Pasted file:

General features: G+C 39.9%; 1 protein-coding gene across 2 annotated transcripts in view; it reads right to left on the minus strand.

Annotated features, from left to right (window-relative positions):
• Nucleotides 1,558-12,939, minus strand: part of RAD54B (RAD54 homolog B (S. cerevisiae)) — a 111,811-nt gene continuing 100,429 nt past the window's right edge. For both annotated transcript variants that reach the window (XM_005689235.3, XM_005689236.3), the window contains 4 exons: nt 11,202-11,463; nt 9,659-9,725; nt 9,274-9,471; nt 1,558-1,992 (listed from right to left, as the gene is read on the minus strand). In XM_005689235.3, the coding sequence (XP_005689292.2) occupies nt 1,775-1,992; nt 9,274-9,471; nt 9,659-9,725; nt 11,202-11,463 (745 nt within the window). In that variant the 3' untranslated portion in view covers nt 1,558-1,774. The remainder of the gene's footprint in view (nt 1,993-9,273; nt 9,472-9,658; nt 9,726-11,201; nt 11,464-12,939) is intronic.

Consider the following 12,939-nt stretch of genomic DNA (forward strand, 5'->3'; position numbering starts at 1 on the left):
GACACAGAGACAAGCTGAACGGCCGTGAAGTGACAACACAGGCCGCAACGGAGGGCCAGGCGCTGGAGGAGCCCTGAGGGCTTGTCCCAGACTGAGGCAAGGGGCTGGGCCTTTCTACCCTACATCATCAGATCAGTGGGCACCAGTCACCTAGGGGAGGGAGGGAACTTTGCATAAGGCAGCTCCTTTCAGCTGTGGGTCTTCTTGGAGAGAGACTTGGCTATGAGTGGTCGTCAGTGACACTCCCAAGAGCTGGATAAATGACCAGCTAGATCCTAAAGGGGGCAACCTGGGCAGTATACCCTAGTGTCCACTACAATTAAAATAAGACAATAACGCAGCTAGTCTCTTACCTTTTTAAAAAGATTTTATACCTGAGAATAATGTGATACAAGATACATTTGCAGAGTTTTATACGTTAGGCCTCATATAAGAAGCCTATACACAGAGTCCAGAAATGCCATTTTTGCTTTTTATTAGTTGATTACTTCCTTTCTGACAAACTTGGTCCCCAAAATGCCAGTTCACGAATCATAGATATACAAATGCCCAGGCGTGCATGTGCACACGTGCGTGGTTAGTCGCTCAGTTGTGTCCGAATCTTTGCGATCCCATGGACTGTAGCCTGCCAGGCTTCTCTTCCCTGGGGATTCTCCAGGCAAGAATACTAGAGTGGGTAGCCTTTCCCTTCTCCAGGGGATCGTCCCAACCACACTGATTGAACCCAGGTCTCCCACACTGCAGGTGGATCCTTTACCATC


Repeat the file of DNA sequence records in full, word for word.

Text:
General features: G+C 39.9%; 1 protein-coding gene across 2 annotated transcripts in view; it reads right to left on the minus strand.

Annotated features, from left to right (window-relative positions):
• Nucleotides 1,558-12,939, minus strand: part of RAD54B (RAD54 homolog B (S. cerevisiae)) — a 111,811-nt gene continuing 100,429 nt past the window's right edge. For both annotated transcript variants that reach the window (XM_005689235.3, XM_005689236.3), the window contains 4 exons: nt 11,202-11,463; nt 9,659-9,725; nt 9,274-9,471; nt 1,558-1,992 (listed from right to left, as the gene is read on the minus strand). In XM_005689235.3, the coding sequence (XP_005689292.2) occupies nt 1,775-1,992; nt 9,274-9,471; nt 9,659-9,725; nt 11,202-11,463 (745 nt within the window). In that variant the 3' untranslated portion in view covers nt 1,558-1,774. The remainder of the gene's footprint in view (nt 1,993-9,273; nt 9,472-9,658; nt 9,726-11,201; nt 11,464-12,939) is intronic.

Consider the following 12,939-nt stretch of genomic DNA (forward strand, 5'->3'; position numbering starts at 1 on the left):
GACACAGAGACAAGCTGAACGGCCGTGAAGTGACAACACAGGCCGCAACGGAGGGCCAGGCGCTGGAGGAGCCCTGAGGGCTTGTCCCAGACTGAGGCAAGGGGCTGGGCCTTTCTACCCTACATCATCAGATCAGTGGGCACCAGTCACCTAGGGGAGGGAGGGAACTTTGCATAAGGCAGCTCCTTTCAGCTGTGGGTCTTCTTGGAGAGAGACTTGGCTATGAGTGGTCGTCAGTGACACTCCCAAGAGCTGGATAAATGACCAGCTAGATCCTAAAGGGGGCAACCTGGGCAGTATACCCTAGTGTCCACTACAATTAAAATAAGACAATAACGCAGCTAGTCTCTTACCTTTTTAAAAAGATTTTATACCTGAGAATAATGTGATACAAGATACATTTGCAGAGTTTTATACGTTAGGCCTCATATAAGAAGCCTATACACAGAGTCCAGAAATGCCATTTTTGCTTTTTATTAGTTGATTACTTCCTTTCTGACAAACTTGGTCCCCAAAATGCCAGTTCACGAATCATAGATATACAAATGCCCAGGCGTGCATGTGCACACGTGCGTGGTTAGTCGCTCAGTTGTGTCCGAATCTTTGCGATCCCATGGACTGTAGCCTGCCAGGCTTCTCTTCCCTGGGGATTCTCCAGGCAAGAATACTAGAGTGGGTAGCCTTTCCCTTCTCCAGGGGATCGTCCCAACCACACTGATTGAACCCAGGTCTCCCACACTGCAGGTGGATCCTTTACCATC